What are pro's and contra's of a hybrid viewfinder?

Discussion in 'The Watering Hole' started by Herman, Oct 26, 2011.

  1. Herman

    Herman The Image Stimulator

    Jul 11, 2010
    The Netherlands
    Herman
    Is it really a very usefull thing on the X100?
    When and why are you using the OVF or EVF?
     
  2. stillshunter

    stillshunter Super Moderator Emeritus

    Nov 5, 2010
    Down Under
    Mark
    Be lost without it now. Use the EVF for precise framing or to better judge exposure on exactly what's in the frame. But the OVF is indispensable for anticipating subjects entering the frame. So I fnd the EVF best for when I'm static and OVF when I'm stationery.

    Personally, I love it....and if the anticipated X-ILC has it I'd find it a hard proposition to resist :blush:
     
    • Like Like x 1
  3. BBW

    BBW Administrator Emeritus

    Jul 7, 2010
    betwixt and between
    BB
    I love the EVF for both the reasons that Mark has described. It helps me see in detail and the exposure adjustments are much more clear for me...what you see is what you get. I use the EVF most of the time, but not all the time. What I really like about both in the X100 is that one can control what amount of information is included or removed from the screens... The OVF is great for faster shooting...and low light. Heck, I use the LCD screen on the X100, too.
     
    • Like Like x 1
  4. Andrewteee

    Andrewteee SC All-Pro

    Jul 8, 2010
    It is very useful. I use the EVF more than I thought, though. But I still use and love the OVF!

    The only feature I miss with the X100 VF is the ability to swivel up 90 degrees.
     
    • Like Like x 1
  5. adanac

    adanac SC Veteran

    386
    Sep 30, 2011
    Vancouver, BC
    I thought I'd use the OVF all of the time but the EVF on the X100 was *just good enough* for me to want to use it most of the time, save for anticipation / reaction benefits you get with the OVF. When there is time to, I much prefer to frame accurately in camera and the EVF, probably all EVFs, give you that potential. OVFs even as good as the X100 still just give an approximation.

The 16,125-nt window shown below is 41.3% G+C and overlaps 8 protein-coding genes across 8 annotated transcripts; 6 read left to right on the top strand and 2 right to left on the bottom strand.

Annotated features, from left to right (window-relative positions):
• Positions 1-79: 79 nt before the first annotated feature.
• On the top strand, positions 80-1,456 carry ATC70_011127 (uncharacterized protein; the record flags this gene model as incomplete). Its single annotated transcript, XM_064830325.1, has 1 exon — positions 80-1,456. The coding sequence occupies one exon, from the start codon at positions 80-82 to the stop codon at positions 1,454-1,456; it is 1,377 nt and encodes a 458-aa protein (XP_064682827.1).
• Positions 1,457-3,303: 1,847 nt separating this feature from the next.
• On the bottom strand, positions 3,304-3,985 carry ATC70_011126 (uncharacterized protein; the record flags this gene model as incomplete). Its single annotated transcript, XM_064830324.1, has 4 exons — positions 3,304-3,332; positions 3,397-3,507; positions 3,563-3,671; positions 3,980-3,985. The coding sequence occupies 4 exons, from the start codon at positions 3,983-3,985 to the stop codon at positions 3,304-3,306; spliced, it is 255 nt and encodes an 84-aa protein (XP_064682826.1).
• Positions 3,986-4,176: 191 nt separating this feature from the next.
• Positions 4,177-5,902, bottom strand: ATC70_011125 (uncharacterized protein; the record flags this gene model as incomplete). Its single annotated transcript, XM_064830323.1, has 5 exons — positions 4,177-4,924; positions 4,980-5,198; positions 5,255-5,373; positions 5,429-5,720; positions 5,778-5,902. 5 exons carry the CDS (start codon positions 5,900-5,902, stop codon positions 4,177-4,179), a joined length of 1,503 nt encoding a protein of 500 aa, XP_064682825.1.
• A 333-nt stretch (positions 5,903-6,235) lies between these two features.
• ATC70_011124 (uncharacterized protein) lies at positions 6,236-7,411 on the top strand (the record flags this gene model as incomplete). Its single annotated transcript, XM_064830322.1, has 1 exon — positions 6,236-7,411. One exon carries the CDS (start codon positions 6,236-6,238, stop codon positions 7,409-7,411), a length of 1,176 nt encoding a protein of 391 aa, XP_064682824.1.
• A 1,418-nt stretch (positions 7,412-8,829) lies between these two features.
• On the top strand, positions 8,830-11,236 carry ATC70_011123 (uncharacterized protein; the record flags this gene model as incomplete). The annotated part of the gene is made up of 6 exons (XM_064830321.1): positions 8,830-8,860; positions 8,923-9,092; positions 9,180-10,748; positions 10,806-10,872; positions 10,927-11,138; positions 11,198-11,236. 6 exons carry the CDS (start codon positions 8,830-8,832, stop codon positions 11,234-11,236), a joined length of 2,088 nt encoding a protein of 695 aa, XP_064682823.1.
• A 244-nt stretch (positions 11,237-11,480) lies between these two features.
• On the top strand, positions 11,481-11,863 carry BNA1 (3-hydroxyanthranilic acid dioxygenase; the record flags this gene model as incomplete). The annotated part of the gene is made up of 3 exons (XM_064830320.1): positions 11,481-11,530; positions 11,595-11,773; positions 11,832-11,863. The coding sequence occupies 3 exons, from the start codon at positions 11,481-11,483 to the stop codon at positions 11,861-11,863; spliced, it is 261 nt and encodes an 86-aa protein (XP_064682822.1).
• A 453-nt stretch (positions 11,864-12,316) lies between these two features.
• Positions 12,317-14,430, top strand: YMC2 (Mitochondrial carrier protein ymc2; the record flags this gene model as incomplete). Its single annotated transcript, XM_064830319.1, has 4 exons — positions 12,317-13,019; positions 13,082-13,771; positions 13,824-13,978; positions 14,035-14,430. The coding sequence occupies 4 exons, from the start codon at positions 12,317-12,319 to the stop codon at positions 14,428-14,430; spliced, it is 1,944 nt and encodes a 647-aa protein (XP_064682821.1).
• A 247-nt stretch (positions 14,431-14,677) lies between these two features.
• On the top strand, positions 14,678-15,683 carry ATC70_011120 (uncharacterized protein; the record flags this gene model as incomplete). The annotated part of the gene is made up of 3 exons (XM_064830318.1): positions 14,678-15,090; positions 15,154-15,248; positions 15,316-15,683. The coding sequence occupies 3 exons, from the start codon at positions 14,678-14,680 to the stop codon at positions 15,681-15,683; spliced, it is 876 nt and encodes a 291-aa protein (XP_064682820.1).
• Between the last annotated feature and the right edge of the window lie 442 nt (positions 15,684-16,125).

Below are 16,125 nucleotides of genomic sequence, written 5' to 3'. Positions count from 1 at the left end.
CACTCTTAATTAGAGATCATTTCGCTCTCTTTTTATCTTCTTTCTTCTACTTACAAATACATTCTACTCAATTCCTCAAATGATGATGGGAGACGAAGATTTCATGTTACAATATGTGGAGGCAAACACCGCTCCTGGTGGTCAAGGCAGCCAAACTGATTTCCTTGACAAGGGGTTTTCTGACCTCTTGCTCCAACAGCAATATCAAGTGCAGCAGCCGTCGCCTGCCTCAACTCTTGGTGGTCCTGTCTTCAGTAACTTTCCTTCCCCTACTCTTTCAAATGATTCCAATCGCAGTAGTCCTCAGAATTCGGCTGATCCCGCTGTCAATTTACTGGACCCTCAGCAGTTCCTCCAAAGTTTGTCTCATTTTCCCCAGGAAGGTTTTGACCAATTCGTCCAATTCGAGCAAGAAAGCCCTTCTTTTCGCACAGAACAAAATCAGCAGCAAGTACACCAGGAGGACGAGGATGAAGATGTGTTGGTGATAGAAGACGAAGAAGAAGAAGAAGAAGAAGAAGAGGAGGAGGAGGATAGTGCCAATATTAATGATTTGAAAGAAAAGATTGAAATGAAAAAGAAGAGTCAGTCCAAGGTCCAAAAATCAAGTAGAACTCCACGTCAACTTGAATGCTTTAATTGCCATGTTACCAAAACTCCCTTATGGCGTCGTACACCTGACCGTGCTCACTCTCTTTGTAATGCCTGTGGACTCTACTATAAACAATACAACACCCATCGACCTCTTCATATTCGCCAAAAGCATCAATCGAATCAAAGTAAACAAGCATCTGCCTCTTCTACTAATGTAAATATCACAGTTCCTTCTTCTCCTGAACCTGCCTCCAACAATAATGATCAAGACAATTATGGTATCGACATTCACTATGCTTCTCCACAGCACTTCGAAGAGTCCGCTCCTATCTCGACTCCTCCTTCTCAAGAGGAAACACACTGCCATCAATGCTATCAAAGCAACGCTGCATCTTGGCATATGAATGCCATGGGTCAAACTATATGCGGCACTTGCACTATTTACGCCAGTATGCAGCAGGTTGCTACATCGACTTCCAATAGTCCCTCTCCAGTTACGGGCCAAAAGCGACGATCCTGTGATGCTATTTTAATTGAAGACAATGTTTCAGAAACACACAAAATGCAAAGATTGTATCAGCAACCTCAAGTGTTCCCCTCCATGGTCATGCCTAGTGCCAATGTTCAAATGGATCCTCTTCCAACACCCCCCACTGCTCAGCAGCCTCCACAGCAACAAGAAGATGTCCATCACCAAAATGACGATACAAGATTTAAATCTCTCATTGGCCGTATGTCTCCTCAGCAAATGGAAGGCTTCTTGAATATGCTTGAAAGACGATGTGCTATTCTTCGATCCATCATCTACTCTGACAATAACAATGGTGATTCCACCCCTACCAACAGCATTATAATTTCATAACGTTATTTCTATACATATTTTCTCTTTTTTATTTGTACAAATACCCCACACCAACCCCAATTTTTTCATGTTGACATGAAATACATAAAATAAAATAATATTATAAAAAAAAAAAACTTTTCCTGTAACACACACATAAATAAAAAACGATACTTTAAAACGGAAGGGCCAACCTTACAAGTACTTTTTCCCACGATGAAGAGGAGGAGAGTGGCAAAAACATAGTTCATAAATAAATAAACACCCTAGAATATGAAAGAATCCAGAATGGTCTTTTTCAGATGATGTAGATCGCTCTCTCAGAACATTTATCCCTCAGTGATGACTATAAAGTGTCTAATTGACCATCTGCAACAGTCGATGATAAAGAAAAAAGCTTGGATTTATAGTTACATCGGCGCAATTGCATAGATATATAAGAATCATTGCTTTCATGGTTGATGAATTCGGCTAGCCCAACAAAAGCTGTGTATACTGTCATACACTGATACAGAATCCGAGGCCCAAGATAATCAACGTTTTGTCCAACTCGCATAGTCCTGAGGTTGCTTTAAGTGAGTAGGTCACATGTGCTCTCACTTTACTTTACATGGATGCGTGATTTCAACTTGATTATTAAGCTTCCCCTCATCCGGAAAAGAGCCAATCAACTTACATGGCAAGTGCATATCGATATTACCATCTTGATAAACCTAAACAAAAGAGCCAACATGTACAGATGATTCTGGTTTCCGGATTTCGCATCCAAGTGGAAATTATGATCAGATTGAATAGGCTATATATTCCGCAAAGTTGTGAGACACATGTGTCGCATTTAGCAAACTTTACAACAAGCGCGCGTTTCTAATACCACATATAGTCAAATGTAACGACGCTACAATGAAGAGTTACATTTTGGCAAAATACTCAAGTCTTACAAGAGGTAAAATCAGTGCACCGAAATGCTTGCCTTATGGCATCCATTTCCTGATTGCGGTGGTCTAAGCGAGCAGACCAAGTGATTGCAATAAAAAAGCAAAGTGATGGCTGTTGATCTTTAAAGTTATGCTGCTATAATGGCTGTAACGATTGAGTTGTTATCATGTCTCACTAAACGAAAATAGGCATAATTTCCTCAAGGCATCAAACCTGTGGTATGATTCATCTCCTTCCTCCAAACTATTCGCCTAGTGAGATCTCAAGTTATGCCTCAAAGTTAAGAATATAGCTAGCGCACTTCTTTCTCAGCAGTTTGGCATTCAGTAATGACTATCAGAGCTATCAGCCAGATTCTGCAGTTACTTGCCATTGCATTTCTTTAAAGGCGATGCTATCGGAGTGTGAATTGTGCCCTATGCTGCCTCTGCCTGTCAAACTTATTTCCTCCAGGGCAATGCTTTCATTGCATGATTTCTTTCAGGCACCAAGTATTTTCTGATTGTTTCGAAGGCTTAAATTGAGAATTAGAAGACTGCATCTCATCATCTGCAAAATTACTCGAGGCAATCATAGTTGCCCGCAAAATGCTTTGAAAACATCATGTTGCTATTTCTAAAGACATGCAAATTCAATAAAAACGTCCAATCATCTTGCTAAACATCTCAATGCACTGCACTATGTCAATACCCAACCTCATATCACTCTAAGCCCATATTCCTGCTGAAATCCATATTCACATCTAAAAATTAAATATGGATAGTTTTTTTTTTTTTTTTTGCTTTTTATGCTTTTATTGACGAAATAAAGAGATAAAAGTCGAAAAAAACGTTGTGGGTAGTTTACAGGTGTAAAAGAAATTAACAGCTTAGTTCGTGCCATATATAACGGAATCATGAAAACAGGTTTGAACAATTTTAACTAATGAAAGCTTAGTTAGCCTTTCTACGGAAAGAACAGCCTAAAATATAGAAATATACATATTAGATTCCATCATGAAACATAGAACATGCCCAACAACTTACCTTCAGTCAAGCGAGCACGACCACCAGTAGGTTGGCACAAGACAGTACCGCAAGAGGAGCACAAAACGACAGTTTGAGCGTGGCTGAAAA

For me the principal benefits of the OVF are that there is no lag or smearing when either the photographer or the subject is moving fast; you get the heads up warning of subjects entering the frame. And it does do better in low light, with some caveats.

    A better EVF would perhaps reduce the OVF benefit to just providing heads-up. That's what I'm expecting from the NEX OLED viewfinder, anyway.

    In a way the X100 sold me on the NEX viewfinder, because I was able to use the EVF on the X100 very successfully and used it far more than I expected - maybe more than 80 percent of the time. A better EVF - maybe I'd be at near 100% save for some real action shots and stuff the X100 isn't very good at anyway.

    One concern I have for the hybrid finder is that the blades which block off the OVF light path when the EVF is in use represent yet another moving part, and its moving parts which tend to fail first on any device, right?
     
    • Like Like x 1
  6. Streetshooter

    Streetshooter Administrator Emeritus

    Jul 12, 2010
    Philly, Pa
    There's 2 things being discussed here. The EVF & the OVF.
    The EVF, which I try not to use, but do sometimes is a proven functional ally.
    They are not new. They do the job because you get about 100% of the frame and can adjust the amount of info viewed.

    On the other hand, The OVF of the X100 shows about 90%+ of the frame. This is acceptable as its easy to figure where the outer limits of the frame reside.
    Now the new issue. The X10 shows an 80% view of the frame. What is that about? It's useless for anything serious. If this is the wave of the future, where only 80% is viewed, well it ain't a pretty picture. There's no justifiable reason that the finder couldn't achieve 90% like its sister camera. Fuji takes marketing for granted. It's a lazy cost cutting way to sell a camera.

    So my thoughts are, the EVF has its place because it does it's job we'll.
    The OVF like the X10, well......
    I'll live with the screen as it shows a 2 dimensional image in a 3 dimensional reality.
     
    • Like Like x 2
  7. stillshunter

    stillshunter Super Moderator Emeritus

    Nov 5, 2010
    Down Under
    Mark